Teachers Theorizing English Learners' Math-Science Funds of Knowledge Through Community Activism
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Many teachers are inadequately prepared to teach math and science while addressing the cultural and linguistic needs of their increasing English Learner (EL) populations in mainstream classrooms (Duff, 2005). Additionally, many high poverty schools with a large population of ELs mandate scripted curricula which restrict teachers to adapt the curriculum so that they may teach to ELs’ funds of knowledge (FoK): bodies of knowledge and skills that are essential for individual survival (González et al, 2005). This study presents an additive approach on how a cohort of teachers learn to make-meaning and capitalize on ELs’ cultural and linguistic strengths, particularly math-science funds, as resources for learning. This participatory action research project adopts a case study method and collected data from weekly study group meetings, interviews, and classroom videos. Despite the teachers fear and resistance to conducting home visits, they explored ELs’ life-worlds through nontraditional activities, such as an ethnographic community walk, surveys, and extending in-class FoK discussions. Recognizing the importance of their ELs’ playground practices, prompted the teachers to work as agents of change to mobilize math-science funds for pedagogical action and advocate for a playground at their school while maintaining community support. Additionally, to mediate funds for math and science required the teachers to not be passive agents to scripted curricula, but adapters of it by becoming curriculum designers. The teachers expanded the curriculum from lesson planning a universal shared knowledge on playgrounds to leveraging ELs variations within and between their multiple funds. Importantly, a FoK discourse became the “language of power” since the teachers shifted to make communicating mathematically and scientifically accessible for their ELs to and through their funds. Furthermore, the teachers transformed ELs participation and content development by mediating FoK in conjunction with role shifts, higher order questions, tension, and third spaces. Finally, the teachers (re)conceptualized how they viewed math and science through ELs’ FoK. The significance of this study demonstrates the need to build bidirectional seamless boundaries between the in-school and ELs out-of-school practices so these students, like many of their mainstream peers, may learn from their familiar ways of knowing.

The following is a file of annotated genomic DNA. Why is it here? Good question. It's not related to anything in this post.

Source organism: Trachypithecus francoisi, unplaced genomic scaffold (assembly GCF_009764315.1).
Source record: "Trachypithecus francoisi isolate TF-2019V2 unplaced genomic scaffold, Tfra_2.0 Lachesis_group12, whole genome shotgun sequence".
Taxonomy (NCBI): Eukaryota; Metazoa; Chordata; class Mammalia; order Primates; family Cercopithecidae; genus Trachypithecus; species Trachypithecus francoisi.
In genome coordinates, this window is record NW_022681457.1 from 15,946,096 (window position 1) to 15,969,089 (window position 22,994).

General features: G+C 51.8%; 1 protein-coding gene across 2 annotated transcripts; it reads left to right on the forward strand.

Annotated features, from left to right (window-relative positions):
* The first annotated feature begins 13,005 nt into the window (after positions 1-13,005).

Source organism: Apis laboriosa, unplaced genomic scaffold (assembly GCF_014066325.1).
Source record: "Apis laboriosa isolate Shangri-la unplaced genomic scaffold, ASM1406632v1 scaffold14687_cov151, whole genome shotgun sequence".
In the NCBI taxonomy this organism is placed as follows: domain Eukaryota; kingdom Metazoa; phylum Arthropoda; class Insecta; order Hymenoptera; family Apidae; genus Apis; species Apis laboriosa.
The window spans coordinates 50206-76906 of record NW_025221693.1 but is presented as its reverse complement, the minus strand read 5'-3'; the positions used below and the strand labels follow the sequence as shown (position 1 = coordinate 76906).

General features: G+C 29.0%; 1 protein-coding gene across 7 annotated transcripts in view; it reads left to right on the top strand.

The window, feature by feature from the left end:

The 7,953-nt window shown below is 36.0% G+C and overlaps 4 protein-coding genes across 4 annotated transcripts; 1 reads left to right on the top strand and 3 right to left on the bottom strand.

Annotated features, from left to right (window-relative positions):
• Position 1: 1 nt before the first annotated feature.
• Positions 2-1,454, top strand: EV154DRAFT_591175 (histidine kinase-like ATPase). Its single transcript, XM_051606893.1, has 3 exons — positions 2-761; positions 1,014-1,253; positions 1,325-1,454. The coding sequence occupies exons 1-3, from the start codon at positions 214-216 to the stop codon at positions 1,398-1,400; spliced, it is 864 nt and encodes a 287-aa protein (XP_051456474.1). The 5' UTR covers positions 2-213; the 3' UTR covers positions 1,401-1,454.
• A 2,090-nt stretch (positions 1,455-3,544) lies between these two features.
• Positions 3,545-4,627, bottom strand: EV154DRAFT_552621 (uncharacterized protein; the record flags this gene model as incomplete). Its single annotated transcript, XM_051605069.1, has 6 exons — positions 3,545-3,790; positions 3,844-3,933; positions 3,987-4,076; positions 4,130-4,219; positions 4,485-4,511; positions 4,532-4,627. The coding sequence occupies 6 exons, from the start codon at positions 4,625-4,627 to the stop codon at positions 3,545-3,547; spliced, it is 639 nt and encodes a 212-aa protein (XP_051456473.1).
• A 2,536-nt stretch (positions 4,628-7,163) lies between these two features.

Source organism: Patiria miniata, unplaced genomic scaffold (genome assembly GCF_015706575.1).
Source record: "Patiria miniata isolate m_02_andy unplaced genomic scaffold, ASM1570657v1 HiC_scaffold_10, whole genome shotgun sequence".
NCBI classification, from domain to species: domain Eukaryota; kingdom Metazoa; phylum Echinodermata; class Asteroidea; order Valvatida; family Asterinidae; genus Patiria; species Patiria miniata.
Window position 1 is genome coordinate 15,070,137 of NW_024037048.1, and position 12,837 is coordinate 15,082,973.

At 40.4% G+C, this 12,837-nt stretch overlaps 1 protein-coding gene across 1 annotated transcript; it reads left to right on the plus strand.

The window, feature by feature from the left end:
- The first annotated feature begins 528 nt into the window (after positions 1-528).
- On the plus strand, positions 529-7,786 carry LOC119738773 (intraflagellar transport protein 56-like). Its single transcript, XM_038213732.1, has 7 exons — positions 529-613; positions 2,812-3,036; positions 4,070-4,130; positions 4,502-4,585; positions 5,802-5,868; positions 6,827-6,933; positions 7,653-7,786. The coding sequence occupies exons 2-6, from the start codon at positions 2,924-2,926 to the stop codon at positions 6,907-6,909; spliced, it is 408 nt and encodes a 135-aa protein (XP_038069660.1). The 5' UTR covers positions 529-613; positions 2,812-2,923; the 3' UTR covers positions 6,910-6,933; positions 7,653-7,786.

SubjectFunds of knowledge
English language learners